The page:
California threatens to close Cemex coastal sand operation

By |  May 16, 2017

According to The Mercury News, the state of California is ordering Cemex to obtain permits and pay state royalties for its Monterey County sand operation – or be shut down.

This, says the report, comes amid many complaints that the producer its causing significant erosion of beaches along Monterey Bay. The Cemex Lapis plant has been in operation since 1906 and is located between Marina and Moss Landing. It produces about 200,000 to 300,000 cu. yd. of sand annually.

The Mercury News article says the State Lands Commission, an agency that regulates offshore oil drilling in state waters and submerged tidal lands, sent a letter to company officials demanding it obtain a lease from the commission and begin paying royalties to avoid closure.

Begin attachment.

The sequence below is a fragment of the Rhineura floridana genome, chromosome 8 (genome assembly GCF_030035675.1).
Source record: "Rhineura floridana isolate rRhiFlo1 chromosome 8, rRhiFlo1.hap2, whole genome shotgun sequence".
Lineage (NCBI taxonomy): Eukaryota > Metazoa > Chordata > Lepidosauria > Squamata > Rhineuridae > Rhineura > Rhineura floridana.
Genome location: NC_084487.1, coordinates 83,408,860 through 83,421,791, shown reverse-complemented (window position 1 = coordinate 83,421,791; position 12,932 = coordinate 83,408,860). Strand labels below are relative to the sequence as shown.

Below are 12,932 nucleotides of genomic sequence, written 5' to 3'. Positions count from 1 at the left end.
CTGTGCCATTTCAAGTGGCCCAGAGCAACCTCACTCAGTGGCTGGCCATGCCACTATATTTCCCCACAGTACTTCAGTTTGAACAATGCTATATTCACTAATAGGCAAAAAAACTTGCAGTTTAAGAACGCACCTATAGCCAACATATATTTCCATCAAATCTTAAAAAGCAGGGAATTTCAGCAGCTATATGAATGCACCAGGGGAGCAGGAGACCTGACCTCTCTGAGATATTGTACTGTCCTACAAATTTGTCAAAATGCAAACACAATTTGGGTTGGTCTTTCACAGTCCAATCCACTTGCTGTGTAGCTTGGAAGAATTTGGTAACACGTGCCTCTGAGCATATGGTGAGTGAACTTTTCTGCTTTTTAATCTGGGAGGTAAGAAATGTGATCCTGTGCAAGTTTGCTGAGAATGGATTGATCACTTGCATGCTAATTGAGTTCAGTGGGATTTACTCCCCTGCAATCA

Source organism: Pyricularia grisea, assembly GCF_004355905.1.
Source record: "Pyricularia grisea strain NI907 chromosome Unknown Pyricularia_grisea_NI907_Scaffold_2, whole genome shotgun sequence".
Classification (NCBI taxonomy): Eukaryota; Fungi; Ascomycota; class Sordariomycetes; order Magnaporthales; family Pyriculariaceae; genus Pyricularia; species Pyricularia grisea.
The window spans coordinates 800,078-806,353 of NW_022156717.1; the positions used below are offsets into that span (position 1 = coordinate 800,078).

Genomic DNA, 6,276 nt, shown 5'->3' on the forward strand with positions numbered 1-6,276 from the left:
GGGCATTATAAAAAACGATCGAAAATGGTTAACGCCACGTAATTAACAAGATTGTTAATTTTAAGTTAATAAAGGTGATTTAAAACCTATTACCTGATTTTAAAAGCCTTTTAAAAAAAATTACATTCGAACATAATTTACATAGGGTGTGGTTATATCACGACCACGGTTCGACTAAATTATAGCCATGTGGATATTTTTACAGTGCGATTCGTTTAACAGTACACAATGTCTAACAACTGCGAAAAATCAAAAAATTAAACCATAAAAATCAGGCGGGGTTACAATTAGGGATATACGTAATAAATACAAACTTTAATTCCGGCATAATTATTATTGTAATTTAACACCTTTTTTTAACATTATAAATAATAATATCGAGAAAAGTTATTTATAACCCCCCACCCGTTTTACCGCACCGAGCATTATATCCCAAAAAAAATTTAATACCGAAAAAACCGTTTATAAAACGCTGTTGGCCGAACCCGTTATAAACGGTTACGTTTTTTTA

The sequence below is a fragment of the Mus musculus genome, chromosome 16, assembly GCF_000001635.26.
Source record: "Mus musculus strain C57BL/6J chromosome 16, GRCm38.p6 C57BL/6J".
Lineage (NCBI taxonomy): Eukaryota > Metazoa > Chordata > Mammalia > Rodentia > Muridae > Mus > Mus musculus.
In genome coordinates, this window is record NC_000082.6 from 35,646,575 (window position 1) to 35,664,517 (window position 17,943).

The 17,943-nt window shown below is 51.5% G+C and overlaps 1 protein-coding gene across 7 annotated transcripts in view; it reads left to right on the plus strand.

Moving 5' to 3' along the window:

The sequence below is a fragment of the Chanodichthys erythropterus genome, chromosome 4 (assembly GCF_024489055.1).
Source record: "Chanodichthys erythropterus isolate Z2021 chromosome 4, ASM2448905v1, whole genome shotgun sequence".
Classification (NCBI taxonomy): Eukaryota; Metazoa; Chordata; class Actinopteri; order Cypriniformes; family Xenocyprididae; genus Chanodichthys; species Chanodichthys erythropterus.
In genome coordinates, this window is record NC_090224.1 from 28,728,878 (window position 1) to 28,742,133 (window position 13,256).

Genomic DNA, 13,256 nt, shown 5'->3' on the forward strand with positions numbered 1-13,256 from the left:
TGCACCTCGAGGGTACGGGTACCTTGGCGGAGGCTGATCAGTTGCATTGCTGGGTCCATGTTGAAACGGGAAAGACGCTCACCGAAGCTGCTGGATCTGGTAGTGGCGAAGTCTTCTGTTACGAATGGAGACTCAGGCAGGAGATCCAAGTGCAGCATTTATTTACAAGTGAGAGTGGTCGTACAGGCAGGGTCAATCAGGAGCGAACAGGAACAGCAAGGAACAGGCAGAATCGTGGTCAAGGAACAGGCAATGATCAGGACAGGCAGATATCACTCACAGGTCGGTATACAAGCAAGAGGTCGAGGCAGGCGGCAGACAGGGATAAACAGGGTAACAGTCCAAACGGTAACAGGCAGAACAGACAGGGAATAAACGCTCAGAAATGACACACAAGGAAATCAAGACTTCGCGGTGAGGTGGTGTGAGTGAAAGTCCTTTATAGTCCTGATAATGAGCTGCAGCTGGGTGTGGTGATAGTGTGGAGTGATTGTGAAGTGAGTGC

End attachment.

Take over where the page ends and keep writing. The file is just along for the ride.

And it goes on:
“Stealing public resources for private profit without a lease is a violation of the state constitution,” says Lt. Governor Gavin Newsom, chairman of the State Lands Commission. He is quoted in the report: “This mine is a relic of an era that California and the nation rejected a long time ago, and it is past time that Cemex engage in a dialogue on the future of operations.”

Walker Robinson, a Cemex spokesman at the company’s U.S. headquarters in Houston, says the company hadn’t had the opportunity to fully review the commission’s action.

Scientists and environmental groups say the facility is causing significant erosion of beaches.

“If you take that much sand directly off the beach every year, the waves keep breaking,” says Gary Griggs, director of the Institute of Marine Sciences at UC-Santa Cruz. “The southern end of the bay is eroding at a much faster rate than it would naturally.”

According to the report, the state says: If Cemex does not apply for a state lease, conduct environmental studies and pay royalties, it could face civil liability and damages.

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Darren Constantino is an editor of Pit & Quarry magazine. He can be reached at

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